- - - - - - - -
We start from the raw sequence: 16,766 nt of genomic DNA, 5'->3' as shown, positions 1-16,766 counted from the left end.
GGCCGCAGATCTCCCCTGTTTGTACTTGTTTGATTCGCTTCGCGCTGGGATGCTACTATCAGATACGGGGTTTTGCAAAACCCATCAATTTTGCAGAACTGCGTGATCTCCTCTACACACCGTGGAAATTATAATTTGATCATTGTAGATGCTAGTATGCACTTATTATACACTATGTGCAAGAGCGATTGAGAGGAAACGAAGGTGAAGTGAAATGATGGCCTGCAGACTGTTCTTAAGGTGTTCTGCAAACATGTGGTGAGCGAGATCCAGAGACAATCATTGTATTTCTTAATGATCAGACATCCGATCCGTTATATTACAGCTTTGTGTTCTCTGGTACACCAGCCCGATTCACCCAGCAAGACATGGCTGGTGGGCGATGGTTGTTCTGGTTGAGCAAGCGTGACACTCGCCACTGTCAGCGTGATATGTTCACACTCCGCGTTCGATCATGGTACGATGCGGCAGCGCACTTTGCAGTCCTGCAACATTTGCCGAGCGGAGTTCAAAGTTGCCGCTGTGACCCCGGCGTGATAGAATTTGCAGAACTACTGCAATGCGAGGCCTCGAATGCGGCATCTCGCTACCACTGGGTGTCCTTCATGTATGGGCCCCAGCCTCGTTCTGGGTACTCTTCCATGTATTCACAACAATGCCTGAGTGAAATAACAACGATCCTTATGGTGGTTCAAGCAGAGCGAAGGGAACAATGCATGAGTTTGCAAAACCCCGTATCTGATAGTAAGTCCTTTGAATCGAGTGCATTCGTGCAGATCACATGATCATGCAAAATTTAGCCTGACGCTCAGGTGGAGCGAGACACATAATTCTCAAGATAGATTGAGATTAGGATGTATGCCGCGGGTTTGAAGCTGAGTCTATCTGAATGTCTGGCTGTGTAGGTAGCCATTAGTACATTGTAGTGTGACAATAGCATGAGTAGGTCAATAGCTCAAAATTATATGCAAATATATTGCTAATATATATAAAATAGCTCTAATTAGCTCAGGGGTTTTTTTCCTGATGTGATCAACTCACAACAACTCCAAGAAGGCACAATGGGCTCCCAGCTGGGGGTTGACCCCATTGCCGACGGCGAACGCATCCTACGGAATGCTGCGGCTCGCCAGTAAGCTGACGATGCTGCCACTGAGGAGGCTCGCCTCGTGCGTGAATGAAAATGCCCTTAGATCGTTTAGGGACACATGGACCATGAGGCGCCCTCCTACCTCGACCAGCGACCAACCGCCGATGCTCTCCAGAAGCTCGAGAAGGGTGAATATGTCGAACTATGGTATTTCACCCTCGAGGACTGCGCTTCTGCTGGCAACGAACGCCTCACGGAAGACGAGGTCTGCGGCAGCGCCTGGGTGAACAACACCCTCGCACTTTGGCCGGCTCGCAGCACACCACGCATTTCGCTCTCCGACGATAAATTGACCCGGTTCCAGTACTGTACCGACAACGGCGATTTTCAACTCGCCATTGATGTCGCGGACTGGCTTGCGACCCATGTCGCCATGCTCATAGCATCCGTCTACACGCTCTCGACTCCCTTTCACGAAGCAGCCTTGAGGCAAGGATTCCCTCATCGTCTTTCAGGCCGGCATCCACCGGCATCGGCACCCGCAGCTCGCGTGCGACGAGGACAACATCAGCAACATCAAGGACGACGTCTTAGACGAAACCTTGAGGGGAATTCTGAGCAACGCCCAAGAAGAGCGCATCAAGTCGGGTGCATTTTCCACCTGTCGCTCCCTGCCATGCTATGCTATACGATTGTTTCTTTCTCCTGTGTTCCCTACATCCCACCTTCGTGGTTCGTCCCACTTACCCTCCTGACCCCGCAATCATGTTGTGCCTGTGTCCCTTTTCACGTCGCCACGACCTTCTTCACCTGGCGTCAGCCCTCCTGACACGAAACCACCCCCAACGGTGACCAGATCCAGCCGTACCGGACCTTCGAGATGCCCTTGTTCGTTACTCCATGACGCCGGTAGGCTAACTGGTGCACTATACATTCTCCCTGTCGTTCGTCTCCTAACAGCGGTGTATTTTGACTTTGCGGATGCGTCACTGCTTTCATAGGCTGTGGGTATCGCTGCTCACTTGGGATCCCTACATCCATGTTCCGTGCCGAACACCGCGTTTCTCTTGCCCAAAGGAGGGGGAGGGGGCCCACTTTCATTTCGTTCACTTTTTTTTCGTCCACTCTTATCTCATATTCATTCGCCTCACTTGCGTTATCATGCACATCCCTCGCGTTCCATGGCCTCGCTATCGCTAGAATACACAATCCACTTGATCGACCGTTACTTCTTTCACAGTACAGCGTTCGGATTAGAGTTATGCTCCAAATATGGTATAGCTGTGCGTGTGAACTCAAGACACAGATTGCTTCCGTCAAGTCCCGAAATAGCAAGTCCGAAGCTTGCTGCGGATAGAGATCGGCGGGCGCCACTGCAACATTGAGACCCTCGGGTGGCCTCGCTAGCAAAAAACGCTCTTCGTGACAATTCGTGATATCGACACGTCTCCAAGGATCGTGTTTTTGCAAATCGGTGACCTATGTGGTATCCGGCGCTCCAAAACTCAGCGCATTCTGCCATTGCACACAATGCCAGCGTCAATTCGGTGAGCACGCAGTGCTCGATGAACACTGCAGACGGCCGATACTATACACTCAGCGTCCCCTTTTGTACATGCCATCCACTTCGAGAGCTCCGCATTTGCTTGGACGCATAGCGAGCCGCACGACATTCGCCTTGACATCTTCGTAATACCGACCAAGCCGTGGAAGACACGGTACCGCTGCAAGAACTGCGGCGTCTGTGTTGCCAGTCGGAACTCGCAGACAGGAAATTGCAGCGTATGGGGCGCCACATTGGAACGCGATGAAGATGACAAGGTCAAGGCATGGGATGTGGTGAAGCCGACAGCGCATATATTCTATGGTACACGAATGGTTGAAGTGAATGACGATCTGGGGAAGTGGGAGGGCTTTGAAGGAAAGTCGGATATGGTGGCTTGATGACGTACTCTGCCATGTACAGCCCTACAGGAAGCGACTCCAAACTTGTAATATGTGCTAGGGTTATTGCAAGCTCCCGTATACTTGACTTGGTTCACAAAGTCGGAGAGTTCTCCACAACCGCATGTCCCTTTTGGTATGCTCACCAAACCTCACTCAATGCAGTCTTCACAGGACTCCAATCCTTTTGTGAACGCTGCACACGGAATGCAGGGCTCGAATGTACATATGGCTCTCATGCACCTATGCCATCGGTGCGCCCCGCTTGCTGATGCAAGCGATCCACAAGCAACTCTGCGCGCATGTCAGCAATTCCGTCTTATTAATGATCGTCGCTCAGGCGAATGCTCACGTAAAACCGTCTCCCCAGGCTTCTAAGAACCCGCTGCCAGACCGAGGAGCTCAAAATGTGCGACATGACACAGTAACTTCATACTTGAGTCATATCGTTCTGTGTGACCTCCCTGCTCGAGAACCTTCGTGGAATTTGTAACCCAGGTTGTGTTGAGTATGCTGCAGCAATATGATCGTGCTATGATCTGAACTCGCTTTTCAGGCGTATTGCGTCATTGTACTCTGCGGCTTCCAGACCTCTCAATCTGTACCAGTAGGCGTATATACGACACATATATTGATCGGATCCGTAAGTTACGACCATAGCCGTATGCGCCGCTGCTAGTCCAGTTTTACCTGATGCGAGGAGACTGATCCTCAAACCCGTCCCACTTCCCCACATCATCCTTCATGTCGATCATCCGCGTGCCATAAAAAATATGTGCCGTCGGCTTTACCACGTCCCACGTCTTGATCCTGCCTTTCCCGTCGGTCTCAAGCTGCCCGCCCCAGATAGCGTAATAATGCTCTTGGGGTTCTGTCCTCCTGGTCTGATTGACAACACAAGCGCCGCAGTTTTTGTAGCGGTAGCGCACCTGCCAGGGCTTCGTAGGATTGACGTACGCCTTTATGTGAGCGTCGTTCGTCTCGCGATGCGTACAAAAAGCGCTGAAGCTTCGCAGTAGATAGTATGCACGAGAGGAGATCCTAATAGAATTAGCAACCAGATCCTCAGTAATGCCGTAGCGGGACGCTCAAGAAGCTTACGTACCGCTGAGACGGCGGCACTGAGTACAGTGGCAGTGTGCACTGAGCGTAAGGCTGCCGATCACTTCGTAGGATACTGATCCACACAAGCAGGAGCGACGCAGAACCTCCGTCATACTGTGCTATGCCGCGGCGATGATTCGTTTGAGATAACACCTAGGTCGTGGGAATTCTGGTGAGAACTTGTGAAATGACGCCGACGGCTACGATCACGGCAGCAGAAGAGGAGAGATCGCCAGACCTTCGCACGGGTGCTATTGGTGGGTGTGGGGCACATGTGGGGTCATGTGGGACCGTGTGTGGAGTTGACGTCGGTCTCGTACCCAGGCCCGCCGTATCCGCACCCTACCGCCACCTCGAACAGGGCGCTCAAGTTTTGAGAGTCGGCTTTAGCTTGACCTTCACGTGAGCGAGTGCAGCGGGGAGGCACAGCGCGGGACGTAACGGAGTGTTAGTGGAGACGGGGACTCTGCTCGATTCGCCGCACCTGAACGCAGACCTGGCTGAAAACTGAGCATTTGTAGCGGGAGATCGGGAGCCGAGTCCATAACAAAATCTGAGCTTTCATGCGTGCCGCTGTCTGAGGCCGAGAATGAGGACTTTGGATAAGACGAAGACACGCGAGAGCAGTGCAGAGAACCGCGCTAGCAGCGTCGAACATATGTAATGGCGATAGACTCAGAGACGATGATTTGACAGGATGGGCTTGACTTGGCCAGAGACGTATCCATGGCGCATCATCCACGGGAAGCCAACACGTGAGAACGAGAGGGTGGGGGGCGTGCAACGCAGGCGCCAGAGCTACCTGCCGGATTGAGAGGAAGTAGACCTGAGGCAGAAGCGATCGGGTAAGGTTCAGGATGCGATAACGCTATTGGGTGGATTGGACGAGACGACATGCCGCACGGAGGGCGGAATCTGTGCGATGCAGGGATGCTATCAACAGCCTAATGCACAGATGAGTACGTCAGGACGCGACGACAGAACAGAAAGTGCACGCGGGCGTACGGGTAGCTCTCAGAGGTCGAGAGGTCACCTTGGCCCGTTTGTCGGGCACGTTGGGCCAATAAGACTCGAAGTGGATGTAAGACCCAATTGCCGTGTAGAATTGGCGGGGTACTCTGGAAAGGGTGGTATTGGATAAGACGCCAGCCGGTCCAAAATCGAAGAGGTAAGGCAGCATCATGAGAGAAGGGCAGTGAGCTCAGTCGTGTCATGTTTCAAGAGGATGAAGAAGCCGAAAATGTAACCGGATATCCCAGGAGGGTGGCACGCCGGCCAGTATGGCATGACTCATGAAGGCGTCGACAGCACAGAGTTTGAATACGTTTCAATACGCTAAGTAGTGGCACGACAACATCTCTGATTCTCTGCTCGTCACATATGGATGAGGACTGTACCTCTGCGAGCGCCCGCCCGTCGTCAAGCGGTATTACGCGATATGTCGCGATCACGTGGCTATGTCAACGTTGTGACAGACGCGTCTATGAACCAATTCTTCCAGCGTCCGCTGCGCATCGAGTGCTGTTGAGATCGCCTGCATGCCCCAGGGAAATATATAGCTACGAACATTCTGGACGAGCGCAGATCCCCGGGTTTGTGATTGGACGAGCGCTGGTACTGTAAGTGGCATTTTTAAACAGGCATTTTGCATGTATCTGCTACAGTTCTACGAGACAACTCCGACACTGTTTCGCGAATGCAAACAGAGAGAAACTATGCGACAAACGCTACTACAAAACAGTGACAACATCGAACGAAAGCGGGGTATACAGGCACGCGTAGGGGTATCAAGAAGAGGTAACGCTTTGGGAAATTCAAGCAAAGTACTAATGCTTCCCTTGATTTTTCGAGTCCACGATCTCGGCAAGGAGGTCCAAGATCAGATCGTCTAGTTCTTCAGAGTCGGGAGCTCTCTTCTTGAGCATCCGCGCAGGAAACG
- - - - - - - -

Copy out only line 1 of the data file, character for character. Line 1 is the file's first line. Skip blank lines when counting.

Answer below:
We start from the raw sequence: 16,766 nt of genomic DNA, 5'->3' as shown, positions 1-16,766 counted from the left end.